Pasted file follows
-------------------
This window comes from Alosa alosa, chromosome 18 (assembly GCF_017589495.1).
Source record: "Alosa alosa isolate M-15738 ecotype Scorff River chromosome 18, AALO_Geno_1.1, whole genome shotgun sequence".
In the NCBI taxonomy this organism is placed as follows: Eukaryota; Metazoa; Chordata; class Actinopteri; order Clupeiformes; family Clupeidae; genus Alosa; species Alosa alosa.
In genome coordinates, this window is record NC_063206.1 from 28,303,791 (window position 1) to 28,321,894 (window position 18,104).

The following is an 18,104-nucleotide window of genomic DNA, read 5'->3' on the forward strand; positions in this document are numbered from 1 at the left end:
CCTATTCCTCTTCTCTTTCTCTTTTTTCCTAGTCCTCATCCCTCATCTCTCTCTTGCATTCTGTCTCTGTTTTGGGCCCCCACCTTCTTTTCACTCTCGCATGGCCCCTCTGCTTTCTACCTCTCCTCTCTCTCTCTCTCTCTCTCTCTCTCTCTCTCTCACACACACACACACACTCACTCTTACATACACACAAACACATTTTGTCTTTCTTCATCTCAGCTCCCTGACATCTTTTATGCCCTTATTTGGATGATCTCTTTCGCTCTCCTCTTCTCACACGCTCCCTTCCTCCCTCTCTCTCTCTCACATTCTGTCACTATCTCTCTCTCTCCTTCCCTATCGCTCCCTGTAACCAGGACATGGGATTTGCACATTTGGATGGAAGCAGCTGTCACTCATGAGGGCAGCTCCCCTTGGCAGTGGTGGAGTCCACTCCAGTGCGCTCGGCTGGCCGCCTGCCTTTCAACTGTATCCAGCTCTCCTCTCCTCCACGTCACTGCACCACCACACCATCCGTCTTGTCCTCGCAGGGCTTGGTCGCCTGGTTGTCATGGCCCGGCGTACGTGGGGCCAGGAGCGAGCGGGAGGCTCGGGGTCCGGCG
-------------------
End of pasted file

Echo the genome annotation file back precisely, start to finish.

This window comes from Alosa alosa, chromosome 18 (assembly GCF_017589495.1).
Source record: "Alosa alosa isolate M-15738 ecotype Scorff River chromosome 18, AALO_Geno_1.1, whole genome shotgun sequence".
In the NCBI taxonomy this organism is placed as follows: Eukaryota; Metazoa; Chordata; class Actinopteri; order Clupeiformes; family Clupeidae; genus Alosa; species Alosa alosa.
In genome coordinates, this window is record NC_063206.1 from 28,303,791 (window position 1) to 28,321,894 (window position 18,104).

The following is an 18,104-nucleotide window of genomic DNA, read 5'->3' on the forward strand; positions in this document are numbered from 1 at the left end:
CCTATTCCTCTTCTCTTTCTCTTTTTTCCTAGTCCTCATCCCTCATCTCTCTCTTGCATTCTGTCTCTGTTTTGGGCCCCCACCTTCTTTTCACTCTCGCATGGCCCCTCTGCTTTCTACCTCTCCTCTCTCTCTCTCTCTCTCTCTCTCTCTCTCTCTCACACACACACACACACTCACTCTTACATACACACAAACACATTTTGTCTTTCTTCATCTCAGCTCCCTGACATCTTTTATGCCCTTATTTGGATGATCTCTTTCGCTCTCCTCTTCTCACACGCTCCCTTCCTCCCTCTCTCTCTCTCACATTCTGTCACTATCTCTCTCTCTCCTTCCCTATCGCTCCCTGTAACCAGGACATGGGATTTGCACATTTGGATGGAAGCAGCTGTCACTCATGAGGGCAGCTCCCCTTGGCAGTGGTGGAGTCCACTCCAGTGCGCTCGGCTGGCCGCCTGCCTTTCAACTGTATCCAGCTCTCCTCTCCTCCACGTCACTGCACCACCACACCATCCGTCTTGTCCTCGCAGGGCTTGGTCGCCTGGTTGTCATGGCCCGGCGTACGTGGGGCCAGGAGCGAGCGGGAGGCTCGGGGTCCGGCG